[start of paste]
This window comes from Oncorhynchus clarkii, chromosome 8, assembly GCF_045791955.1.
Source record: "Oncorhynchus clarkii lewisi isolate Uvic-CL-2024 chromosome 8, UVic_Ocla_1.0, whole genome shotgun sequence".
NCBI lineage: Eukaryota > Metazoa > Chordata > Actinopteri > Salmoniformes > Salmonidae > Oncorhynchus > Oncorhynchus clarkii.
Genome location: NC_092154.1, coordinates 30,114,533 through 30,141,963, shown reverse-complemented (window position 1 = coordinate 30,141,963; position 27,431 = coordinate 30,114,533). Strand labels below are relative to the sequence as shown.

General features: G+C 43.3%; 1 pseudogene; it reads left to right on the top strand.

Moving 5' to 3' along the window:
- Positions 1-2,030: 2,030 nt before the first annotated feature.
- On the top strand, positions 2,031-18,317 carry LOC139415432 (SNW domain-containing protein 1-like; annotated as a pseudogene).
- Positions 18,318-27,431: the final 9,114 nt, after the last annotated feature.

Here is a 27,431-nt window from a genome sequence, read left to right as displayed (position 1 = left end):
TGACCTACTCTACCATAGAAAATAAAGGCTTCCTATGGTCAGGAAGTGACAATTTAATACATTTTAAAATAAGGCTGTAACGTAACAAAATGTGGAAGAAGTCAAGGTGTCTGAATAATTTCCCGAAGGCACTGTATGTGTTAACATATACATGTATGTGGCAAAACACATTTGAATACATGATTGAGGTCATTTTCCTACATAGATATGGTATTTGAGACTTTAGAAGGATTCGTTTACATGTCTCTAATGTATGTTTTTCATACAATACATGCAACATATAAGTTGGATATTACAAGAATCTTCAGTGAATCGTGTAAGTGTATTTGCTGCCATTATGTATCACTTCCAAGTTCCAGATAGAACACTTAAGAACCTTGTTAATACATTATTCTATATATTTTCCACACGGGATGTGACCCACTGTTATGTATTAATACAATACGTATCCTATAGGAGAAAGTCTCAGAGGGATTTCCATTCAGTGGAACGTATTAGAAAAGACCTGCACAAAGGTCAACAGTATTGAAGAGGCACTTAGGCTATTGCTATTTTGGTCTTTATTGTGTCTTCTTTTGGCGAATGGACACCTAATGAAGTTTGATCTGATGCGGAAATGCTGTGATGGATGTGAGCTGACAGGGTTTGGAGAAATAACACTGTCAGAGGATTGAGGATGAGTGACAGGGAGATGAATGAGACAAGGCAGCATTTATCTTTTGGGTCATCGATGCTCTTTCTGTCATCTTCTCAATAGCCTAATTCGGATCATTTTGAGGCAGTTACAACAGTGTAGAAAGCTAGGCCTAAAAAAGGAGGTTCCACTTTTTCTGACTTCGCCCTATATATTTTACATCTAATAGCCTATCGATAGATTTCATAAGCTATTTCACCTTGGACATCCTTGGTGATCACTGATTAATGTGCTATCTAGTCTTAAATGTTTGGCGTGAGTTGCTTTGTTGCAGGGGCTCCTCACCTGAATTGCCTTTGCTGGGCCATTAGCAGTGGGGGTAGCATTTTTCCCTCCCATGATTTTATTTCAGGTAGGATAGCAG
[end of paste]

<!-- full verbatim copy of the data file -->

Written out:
This window comes from Oncorhynchus clarkii, chromosome 8, assembly GCF_045791955.1.
Source record: "Oncorhynchus clarkii lewisi isolate Uvic-CL-2024 chromosome 8, UVic_Ocla_1.0, whole genome shotgun sequence".
NCBI lineage: Eukaryota > Metazoa > Chordata > Actinopteri > Salmoniformes > Salmonidae > Oncorhynchus > Oncorhynchus clarkii.
Genome location: NC_092154.1, coordinates 30,114,533 through 30,141,963, shown reverse-complemented (window position 1 = coordinate 30,141,963; position 27,431 = coordinate 30,114,533). Strand labels below are relative to the sequence as shown.

General features: G+C 43.3%; 1 pseudogene; it reads left to right on the top strand.

Moving 5' to 3' along the window:
- Positions 1-2,030: 2,030 nt before the first annotated feature.
- On the top strand, positions 2,031-18,317 carry LOC139415432 (SNW domain-containing protein 1-like; annotated as a pseudogene).
- Positions 18,318-27,431: the final 9,114 nt, after the last annotated feature.

Here is a 27,431-nt window from a genome sequence, read left to right as displayed (position 1 = left end):
TGACCTACTCTACCATAGAAAATAAAGGCTTCCTATGGTCAGGAAGTGACAATTTAATACATTTTAAAATAAGGCTGTAACGTAACAAAATGTGGAAGAAGTCAAGGTGTCTGAATAATTTCCCGAAGGCACTGTATGTGTTAACATATACATGTATGTGGCAAAACACATTTGAATACATGATTGAGGTCATTTTCCTACATAGATATGGTATTTGAGACTTTAGAAGGATTCGTTTACATGTCTCTAATGTATGTTTTTCATACAATACATGCAACATATAAGTTGGATATTACAAGAATCTTCAGTGAATCGTGTAAGTGTATTTGCTGCCATTATGTATCACTTCCAAGTTCCAGATAGAACACTTAAGAACCTTGTTAATACATTATTCTATATATTTTCCACACGGGATGTGACCCACTGTTATGTATTAATACAATACGTATCCTATAGGAGAAAGTCTCAGAGGGATTTCCATTCAGTGGAACGTATTAGAAAAGACCTGCACAAAGGTCAACAGTATTGAAGAGGCACTTAGGCTATTGCTATTTTGGTCTTTATTGTGTCTTCTTTTGGCGAATGGACACCTAATGAAGTTTGATCTGATGCGGAAATGCTGTGATGGATGTGAGCTGACAGGGTTTGGAGAAATAACACTGTCAGAGGATTGAGGATGAGTGACAGGGAGATGAATGAGACAAGGCAGCATTTATCTTTTGGGTCATCGATGCTCTTTCTGTCATCTTCTCAATAGCCTAATTCGGATCATTTTGAGGCAGTTACAACAGTGTAGAAAGCTAGGCCTAAAAAAGGAGGTTCCACTTTTTCTGACTTCGCCCTATATATTTTACATCTAATAGCCTATCGATAGATTTCATAAGCTATTTCACCTTGGACATCCTTGGTGATCACTGATTAATGTGCTATCTAGTCTTAAATGTTTGGCGTGAGTTGCTTTGTTGCAGGGGCTCCTCACCTGAATTGCCTTTGCTGGGCCATTAGCAGTGGGGGTAGCATTTTTCCCTCCCATGATTTTATTTCAGGTAGGATAGCAG